Do you remember the television series Cheers? You know, the one where everybody knows your name and where you sit? Each day, a character named Norm would come into the bar, greet the crowd who responded with an enthusiastic shout of his name, sit in his usual spot, and order a beer. This was the norm on Cheers, literally.
Norms are the written and unwritten rules that shape and guide our behavior and expectations for family, work, and social functions. Shared values help keep norms in place.
Sometimes norms just happen without much thought or intention as a result of people being together; other norms may be specifically created and nurtured. The longer people are together (such as families or work units), the more rooted the norms become both good and bad, productive and unproductive.
In a family business the family norms and beliefs, especially those of the founding generation, have a direct impact on the culture and practices of the business. Family norms often include rules for communicating (don’t question Dad the CEO) and decision making (Mom the CFO will have the final say), work ethic (no one rests until the work is done), how we treat each other (the golden rule), and celebrating good times together (work goals, birthdays, holidays, babies, weddings, and more).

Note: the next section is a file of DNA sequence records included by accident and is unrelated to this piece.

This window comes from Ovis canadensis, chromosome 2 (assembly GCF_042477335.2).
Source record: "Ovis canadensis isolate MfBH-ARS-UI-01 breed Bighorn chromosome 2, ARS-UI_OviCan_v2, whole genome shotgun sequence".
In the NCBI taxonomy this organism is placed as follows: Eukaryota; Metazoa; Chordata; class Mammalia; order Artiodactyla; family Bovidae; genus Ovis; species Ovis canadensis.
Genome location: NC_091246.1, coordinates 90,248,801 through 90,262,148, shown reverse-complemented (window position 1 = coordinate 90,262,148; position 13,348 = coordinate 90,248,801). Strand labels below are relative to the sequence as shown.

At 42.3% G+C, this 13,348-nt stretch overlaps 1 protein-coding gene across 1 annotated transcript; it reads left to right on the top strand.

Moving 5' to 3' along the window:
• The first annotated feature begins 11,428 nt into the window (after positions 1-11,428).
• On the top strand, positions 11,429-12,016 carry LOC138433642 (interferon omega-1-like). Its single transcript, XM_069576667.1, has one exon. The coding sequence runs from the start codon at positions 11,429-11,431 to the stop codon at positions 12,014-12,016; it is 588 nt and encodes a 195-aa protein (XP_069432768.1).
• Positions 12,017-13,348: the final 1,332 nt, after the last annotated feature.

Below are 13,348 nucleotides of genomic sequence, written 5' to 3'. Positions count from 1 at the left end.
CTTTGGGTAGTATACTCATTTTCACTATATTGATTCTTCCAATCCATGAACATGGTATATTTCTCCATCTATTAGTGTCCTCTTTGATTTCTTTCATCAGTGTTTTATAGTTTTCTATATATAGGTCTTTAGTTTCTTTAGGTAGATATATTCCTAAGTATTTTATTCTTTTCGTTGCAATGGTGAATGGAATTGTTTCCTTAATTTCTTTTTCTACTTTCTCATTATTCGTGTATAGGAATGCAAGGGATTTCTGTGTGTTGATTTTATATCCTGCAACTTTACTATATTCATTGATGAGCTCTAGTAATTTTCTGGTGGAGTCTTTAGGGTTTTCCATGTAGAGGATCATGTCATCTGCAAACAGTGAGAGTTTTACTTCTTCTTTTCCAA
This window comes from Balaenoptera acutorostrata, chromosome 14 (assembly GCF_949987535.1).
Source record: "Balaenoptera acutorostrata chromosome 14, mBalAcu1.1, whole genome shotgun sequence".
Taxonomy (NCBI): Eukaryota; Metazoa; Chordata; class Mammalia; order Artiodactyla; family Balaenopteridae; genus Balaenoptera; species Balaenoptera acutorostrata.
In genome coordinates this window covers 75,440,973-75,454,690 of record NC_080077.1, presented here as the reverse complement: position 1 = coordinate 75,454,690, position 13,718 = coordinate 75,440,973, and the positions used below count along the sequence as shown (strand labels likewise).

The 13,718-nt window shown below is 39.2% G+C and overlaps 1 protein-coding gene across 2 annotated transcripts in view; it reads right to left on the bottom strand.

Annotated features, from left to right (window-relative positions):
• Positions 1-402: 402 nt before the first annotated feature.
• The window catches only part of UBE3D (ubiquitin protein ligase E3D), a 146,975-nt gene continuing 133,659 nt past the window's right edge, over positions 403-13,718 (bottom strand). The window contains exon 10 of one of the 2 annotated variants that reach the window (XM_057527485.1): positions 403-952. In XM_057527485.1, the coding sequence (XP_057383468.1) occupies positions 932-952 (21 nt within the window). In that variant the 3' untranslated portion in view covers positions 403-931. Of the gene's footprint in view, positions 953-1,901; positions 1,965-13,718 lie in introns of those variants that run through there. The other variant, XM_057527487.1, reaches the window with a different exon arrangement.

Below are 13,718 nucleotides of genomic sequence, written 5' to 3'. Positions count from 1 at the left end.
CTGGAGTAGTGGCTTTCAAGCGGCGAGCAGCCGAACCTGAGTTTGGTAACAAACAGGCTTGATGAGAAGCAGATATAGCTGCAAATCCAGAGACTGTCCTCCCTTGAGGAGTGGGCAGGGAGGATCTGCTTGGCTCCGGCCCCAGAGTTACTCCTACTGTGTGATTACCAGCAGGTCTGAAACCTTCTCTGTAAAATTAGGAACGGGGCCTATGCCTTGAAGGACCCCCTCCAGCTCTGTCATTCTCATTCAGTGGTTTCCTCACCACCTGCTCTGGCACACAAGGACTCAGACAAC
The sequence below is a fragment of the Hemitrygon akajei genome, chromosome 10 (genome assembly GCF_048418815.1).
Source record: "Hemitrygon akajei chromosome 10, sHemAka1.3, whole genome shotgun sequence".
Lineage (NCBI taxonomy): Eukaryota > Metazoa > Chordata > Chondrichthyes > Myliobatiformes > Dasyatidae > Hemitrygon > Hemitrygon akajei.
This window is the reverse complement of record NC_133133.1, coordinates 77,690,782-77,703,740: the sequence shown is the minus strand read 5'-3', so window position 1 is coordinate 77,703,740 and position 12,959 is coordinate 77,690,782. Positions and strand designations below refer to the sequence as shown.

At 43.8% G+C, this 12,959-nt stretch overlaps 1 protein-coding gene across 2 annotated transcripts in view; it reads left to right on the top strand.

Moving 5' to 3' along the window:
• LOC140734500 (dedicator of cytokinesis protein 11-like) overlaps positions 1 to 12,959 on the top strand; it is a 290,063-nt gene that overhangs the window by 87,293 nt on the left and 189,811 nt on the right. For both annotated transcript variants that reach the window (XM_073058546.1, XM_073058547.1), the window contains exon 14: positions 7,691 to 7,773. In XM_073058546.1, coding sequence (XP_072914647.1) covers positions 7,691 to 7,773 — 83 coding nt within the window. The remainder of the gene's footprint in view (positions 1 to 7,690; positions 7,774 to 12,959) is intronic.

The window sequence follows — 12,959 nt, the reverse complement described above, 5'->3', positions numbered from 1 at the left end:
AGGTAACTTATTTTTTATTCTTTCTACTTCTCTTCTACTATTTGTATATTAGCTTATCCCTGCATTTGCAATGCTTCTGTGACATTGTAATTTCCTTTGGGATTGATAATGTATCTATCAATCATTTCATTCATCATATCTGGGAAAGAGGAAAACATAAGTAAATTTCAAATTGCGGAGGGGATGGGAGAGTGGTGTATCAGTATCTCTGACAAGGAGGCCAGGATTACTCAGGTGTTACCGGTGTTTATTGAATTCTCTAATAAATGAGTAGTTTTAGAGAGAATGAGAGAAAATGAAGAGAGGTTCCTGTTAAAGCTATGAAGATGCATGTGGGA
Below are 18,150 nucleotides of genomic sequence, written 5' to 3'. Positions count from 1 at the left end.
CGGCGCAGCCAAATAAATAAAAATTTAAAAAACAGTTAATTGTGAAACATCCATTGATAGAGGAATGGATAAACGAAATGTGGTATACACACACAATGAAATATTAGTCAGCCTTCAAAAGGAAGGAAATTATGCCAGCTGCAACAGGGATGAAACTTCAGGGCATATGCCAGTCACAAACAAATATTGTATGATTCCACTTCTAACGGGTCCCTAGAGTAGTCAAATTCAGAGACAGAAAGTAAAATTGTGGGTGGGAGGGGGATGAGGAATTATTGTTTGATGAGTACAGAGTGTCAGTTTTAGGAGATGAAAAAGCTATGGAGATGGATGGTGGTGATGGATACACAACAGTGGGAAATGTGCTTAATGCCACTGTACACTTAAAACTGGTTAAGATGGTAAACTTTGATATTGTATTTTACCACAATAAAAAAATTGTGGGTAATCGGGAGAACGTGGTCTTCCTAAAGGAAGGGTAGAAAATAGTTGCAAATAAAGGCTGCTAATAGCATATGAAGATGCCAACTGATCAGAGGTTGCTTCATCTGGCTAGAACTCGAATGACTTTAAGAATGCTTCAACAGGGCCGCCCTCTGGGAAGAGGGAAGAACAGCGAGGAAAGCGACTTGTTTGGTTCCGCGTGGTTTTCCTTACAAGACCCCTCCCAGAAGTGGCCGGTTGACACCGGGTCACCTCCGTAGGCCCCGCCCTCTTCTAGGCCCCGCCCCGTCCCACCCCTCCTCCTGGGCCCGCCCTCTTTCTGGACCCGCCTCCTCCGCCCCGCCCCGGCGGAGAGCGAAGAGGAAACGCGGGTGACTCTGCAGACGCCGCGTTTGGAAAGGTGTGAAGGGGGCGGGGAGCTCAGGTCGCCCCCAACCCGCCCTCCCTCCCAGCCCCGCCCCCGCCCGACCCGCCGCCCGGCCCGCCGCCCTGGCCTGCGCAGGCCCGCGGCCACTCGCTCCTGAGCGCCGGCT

Unfortunately, when norms are not explicit, as is often the case, it takes time for someone new to the work environment—a spouse, younger generation, or non-family employee—to understand what is expected and how to fit in.
Best practices for family businesses stress the importance of identifying, writing down, and sharing the values and beliefs of the company. Once values are understood, having an open discussion and mindful observation of norms in a business can help ensure that leaders and family are consistent in their behaviors, in sync with the company values, can better orient new family or employees to the business, and can explain why the business operates the way it does.
When family businesses have clearly thought about values and intentional norms, they are better able to leverage the family aspect of the business as a competitive advantage.